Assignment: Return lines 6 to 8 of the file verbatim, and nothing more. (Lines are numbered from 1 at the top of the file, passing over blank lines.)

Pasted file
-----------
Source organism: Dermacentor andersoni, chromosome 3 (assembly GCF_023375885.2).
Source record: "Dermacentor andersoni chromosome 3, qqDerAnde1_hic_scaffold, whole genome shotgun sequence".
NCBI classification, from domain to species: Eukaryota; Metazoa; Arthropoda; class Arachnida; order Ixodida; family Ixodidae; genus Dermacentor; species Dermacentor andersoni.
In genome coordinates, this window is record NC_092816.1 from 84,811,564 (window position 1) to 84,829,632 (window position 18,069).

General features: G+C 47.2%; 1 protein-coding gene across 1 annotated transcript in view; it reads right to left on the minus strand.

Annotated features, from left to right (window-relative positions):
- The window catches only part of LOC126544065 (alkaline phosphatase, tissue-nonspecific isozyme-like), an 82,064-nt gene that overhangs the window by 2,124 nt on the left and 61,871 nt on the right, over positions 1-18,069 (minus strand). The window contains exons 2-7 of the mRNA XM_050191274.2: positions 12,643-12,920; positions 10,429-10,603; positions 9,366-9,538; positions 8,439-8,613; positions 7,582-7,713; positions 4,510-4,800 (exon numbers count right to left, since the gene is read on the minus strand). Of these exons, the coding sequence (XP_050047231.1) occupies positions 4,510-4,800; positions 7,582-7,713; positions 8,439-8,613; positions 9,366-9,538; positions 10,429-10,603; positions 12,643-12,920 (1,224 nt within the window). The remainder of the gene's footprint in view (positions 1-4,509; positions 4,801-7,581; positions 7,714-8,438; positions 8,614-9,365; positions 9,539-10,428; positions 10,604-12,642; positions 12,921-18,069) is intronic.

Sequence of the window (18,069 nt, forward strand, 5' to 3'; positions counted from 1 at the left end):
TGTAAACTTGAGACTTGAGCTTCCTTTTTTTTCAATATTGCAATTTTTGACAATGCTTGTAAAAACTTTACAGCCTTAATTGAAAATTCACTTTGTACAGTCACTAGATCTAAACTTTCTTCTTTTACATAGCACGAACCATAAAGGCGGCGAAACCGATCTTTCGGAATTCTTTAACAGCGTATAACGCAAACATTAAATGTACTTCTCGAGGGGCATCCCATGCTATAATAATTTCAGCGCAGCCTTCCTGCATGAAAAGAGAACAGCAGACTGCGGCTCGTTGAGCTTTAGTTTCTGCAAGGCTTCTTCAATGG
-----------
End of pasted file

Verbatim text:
Annotated features, from left to right (window-relative positions):
- The window catches only part of LOC126544065 (alkaline phosphatase, tissue-nonspecific isozyme-like), an 82,064-nt gene that overhangs the window by 2,124 nt on the left and 61,871 nt on the right, over positions 1-18,069 (minus strand). The window contains exons 2-7 of the mRNA XM_050191274.2: positions 12,643-12,920; positions 10,429-10,603; positions 9,366-9,538; positions 8,439-8,613; positions 7,582-7,713; positions 4,510-4,800 (exon numbers count right to left, since the gene is read on the minus strand). Of these exons, the coding sequence (XP_050047231.1) occupies positions 4,510-4,800; positions 7,582-7,713; positions 8,439-8,613; positions 9,366-9,538; positions 10,429-10,603; positions 12,643-12,920 (1,224 nt within the window). The remainder of the gene's footprint in view (positions 1-4,509; positions 4,801-7,581; positions 7,714-8,438; positions 8,614-9,365; positions 9,539-10,428; positions 10,604-12,642; positions 12,921-18,069) is intronic.

Sequence of the window (18,069 nt, forward strand, 5' to 3'; positions counted from 1 at the left end):